"Mars Needs Moms" Puts Motion-Capture Technology in the Spotlight

Following the success of “The Polar Express,” performance-capture technology continued to add more realism to several animated projects.   For the lead actors in “Mars Needs Moms,” however, seeing their animated selves on screen was a bit disconcerting.

 

“It’s a John Goodman-sized version of myself up there,” said Dan Fogler, who plays a thirty-something human named Gribble in the film.   “It’s really strange, especially for my wife.   We watched it (‘Mars Needs Moms’) last night.   It’s a very realistic computer meat puppet of you.   It looks likes me—if I was over six feet tall and weighed 300 pounds and had several chins.   That guy (Gribble) is like a cousin of mine.”

 

Inspired by an incident at the house of “Bloom County” creator Berkley Breathed, “Mars Needs Moms” shows how Martians ‘recruit’ moms from Earth to help raise their young.   Martian supervisors select a mother with the best parental qualities and take her to the Red Planet.

 

Motion capture, also called ‘emotion capture’ by “Rango” star Johnny Depp, requires an actor to wear, as Fogler puts it, a skin-tight scuba suit filled with body sensors.   “It captures your little quirks and essence.   They are pumping life into this computerized creature.   It’s kind of like a Frankenstein monster,” he said, laughing.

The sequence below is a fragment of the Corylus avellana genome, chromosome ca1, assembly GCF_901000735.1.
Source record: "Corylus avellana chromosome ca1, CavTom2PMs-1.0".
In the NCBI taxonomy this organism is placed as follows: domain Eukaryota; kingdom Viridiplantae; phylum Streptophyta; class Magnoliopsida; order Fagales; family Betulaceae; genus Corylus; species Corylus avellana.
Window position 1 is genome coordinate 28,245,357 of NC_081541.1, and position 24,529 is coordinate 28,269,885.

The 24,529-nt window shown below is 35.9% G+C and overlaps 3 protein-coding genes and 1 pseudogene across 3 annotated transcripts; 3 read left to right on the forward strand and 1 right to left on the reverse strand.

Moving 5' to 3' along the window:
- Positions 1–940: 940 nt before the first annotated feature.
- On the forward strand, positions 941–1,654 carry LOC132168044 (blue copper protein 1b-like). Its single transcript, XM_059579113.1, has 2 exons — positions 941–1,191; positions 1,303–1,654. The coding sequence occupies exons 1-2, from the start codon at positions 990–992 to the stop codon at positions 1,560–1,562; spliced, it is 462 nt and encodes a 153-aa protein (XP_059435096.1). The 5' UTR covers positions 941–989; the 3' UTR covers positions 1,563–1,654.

Audiences who hang around for the closing credits of “Mars Needs Moms” will see how the actors looked while filming several key sequences.   It’s interesting, for instance, to see Joan Cusack and Seth Green acting out their mother/son scenes while wearing bodysuits and oversized camera helmets.

 

For Kevin Cahoon, a Broadway veteran and a former cast member of ABC’s “Six Degrees,” that helmet was the only thing that took a tad bit of adjustment.   “You can’t really hug someone because your space is limited and your helmets will collide.   There was a lot of clanking and running into each other.   As an actor it forces you to embrace every single bit of your imagination,” Cahoon said.

 

Elisabeth Harnois, who plays a liberal-minded Martian named Ki, said the motion-capture process is very theatrical.   “Each character has a color associated with it, so when they (the directors) are watching on screen, they can pick out each by color.   It is basically an identifier in the control room when they are watching all these people and their dots and trying to differentiate who’s who,” Harnois said.  

 

“It was like the fancy socks you get to wear in Catholic School that define who you are,” she added, laughing.  

 

Harnois also is happy that the producers included the live-action footage of the actors at the end of the film.   “It provides a visual juxtaposition for the audience about how much the actors are involved in what ends up on the animated screen.   If you watch the credits at the end when you see the film, it’s very informative.   I don’t think a lot of the motion-capture films have gone there to really explain it.”

 

Fogler, who also has a featured role in the comedy “Take Me Home Tonight,” said this also is the only movie where the actors were finished a week-and-a-half ahead of schedule.   “There was no downtime, makeup, costume changes.   We’d do a scene a couple of times.   There was really no exhaustion in the sense that you are doing something over and over and over,” he said.

 

“Mars Need Moms,” rated PG for sci-fi action and peril, opens in theaters on Friday, March 11.

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